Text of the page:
Previous Challenge Entry (Level 4 – Masters)
Topic: PRESENT (07/16/20)
- TITLE: Budapest Bagatelle
By Virgil Youngblood
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That mouse was a dreamer, mentally living in a land beyond the rainbow. I didn’t like the guy. I doubt he had any cronies.
First, a confession; Charlie’s not his real name. He wouldn’t want you to know his sorry past. Back in the day we lived in the same town, attended the same school, and passed frequently in each other’s shadow. But, guilt by association is still practiced by those with long memories quick to judge. I’ll never out him.
He left a scar in our little country town. Charlie was not a football player, or an athlete of any kind. He wasn’t in the band, or a member of any group, not even the stamp club. He was so quiet, so bland, that slumped on a back desk his muted “here” when teacher called roll was frequently missed and he was logged absent.
Charlie wasn’t illiterate. I now know he accepted the unspoken challenge accorded all bagatelles (I looked the word up) to become significant. But, without attracting attention to him, Charlie schemed to gain recognition.
Though I can’t be sure, the spontaneous combustion fire in the teacher’s lounge may have been his first venture on the dark side. He was absent that day. The firemen are still scratching their heads over that one.
The football team’s bus died on the road to a playoff game: sugar in the gas tank. Talk about stirring up a hornet’s nest of parents and fans! The Picayune sold out for weeks. I may have been the only one that didn’t think the rival team did it. Charlie exuded an inner-glow I hadn’t noticed before.
Shortly afterward, if I remember correctly, Charlie invited me to join the club he was forming. Why he thought I might escapes me. He was a loner. I thought it odd he was coming out of his shell.
Over the next two years leading up to graduation, many mysterious shenanigans occurred, some downright threatening to the community, like the sewer plant’s turbine blades shattering. Some were humorous, none were solved. The mayor and powers that be were catching flak bursts from irate citizens. Something had to give.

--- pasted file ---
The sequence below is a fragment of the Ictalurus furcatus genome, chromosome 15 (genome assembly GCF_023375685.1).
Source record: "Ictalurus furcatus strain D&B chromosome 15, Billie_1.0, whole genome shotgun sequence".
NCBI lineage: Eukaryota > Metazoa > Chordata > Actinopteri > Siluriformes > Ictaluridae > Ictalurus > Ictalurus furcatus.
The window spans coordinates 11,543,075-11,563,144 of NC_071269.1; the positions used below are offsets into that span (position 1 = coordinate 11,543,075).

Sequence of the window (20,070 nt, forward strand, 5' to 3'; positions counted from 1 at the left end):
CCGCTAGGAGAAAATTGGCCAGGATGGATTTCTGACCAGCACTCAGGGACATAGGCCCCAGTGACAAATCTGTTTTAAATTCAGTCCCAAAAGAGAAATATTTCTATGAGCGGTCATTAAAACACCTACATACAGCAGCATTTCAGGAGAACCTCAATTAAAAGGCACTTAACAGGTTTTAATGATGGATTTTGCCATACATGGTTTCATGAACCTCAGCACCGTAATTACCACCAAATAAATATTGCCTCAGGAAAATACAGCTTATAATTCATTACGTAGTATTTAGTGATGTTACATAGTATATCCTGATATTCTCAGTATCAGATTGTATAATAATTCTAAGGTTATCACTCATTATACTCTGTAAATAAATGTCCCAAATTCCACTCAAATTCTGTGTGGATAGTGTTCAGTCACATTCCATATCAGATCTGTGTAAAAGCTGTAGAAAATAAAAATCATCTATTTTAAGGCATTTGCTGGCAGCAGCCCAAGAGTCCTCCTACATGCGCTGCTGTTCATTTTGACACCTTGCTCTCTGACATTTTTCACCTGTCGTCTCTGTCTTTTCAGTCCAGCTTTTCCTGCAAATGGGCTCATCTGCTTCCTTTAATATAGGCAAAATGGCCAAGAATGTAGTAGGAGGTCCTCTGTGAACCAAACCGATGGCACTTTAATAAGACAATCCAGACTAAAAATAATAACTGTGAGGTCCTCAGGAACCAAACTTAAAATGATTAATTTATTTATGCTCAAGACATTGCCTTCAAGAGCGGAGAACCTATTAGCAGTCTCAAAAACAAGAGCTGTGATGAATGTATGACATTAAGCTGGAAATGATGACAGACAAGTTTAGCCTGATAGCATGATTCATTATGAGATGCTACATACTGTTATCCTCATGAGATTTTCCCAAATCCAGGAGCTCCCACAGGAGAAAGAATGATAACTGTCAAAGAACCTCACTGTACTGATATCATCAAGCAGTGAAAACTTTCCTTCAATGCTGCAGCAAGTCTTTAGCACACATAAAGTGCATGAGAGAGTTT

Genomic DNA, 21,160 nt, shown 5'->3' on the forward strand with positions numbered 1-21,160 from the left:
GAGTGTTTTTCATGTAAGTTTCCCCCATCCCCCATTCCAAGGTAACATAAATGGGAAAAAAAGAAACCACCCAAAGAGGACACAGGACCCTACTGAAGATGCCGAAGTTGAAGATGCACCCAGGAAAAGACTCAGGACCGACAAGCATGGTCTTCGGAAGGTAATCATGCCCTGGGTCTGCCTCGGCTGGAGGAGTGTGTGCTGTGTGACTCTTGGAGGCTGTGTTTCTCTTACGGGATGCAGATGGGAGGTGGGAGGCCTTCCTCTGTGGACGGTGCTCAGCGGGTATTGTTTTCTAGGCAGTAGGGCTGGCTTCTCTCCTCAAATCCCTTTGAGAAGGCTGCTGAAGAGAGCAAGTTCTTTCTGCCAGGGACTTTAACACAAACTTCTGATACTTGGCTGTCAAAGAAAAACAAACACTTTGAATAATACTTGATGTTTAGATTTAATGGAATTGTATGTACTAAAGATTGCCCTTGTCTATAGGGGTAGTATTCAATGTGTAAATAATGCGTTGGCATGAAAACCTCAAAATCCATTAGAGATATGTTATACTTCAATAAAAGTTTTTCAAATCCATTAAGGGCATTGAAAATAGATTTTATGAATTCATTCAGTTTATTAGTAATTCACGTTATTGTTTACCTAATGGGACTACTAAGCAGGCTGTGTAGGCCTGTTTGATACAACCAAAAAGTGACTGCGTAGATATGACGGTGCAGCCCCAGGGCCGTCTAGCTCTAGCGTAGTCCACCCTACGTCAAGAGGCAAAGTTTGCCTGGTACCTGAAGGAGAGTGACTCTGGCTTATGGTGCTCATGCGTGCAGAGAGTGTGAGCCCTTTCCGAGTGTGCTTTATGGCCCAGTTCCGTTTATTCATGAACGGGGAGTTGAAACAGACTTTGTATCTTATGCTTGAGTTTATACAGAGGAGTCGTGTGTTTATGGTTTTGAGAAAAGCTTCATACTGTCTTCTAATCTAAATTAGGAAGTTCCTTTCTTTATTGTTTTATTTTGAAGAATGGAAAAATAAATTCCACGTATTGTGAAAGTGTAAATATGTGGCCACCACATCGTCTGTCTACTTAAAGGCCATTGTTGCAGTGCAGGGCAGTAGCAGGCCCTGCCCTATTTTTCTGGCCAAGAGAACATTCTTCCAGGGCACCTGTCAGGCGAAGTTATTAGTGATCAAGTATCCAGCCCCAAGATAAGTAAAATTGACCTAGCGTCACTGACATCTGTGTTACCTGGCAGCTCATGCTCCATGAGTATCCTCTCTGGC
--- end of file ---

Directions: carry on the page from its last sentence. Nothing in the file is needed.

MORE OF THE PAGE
What gave was Charlie’s mother dying way too young with pneumonia, leaving him alone with no support other than her church family occasionally dropping off a meal. Charlie joined the Army and disappeared.
Though never attributed to him, the pranks stopped. I kept my lips zipped. I had no proof.
Years later, making hospital visits for my church we reconnected. He was floundering with a debilitating illness and had come home to die. Over a period of weeks, I learned that he had done remarkably well after his army days, having perfected a patent having something to do with satellite imagery. He had never married and he carried a heavy burden. He asked if I remembered the Budapest Bagatelle’s.
I shied away from that topic, daily steering our conversation back to the Lord and his magnificent love. Charlie, finally grasping faith to believe Jesus had paid his sin debt on the cross, was gloriously saved. Peace came flooding into his soul like the Jordan River on a rise after a summer cloud burst.
About a week later Charlie wanted to confess to me the atrocities he committed in our community and overseas. I told him the Lord had put his sins away as far as the east is from the west and forgotten them. Marveling at the grace of God, and that this is the day the Lord has made, some verses came to mind.
I suggested he claim Psalm 92: 13-15, believe it, and share God’s love with the next person that came through his door.
“Live for today, every day, old and bold with a smile, my friend.” Until he died weeks later, Charlie did.
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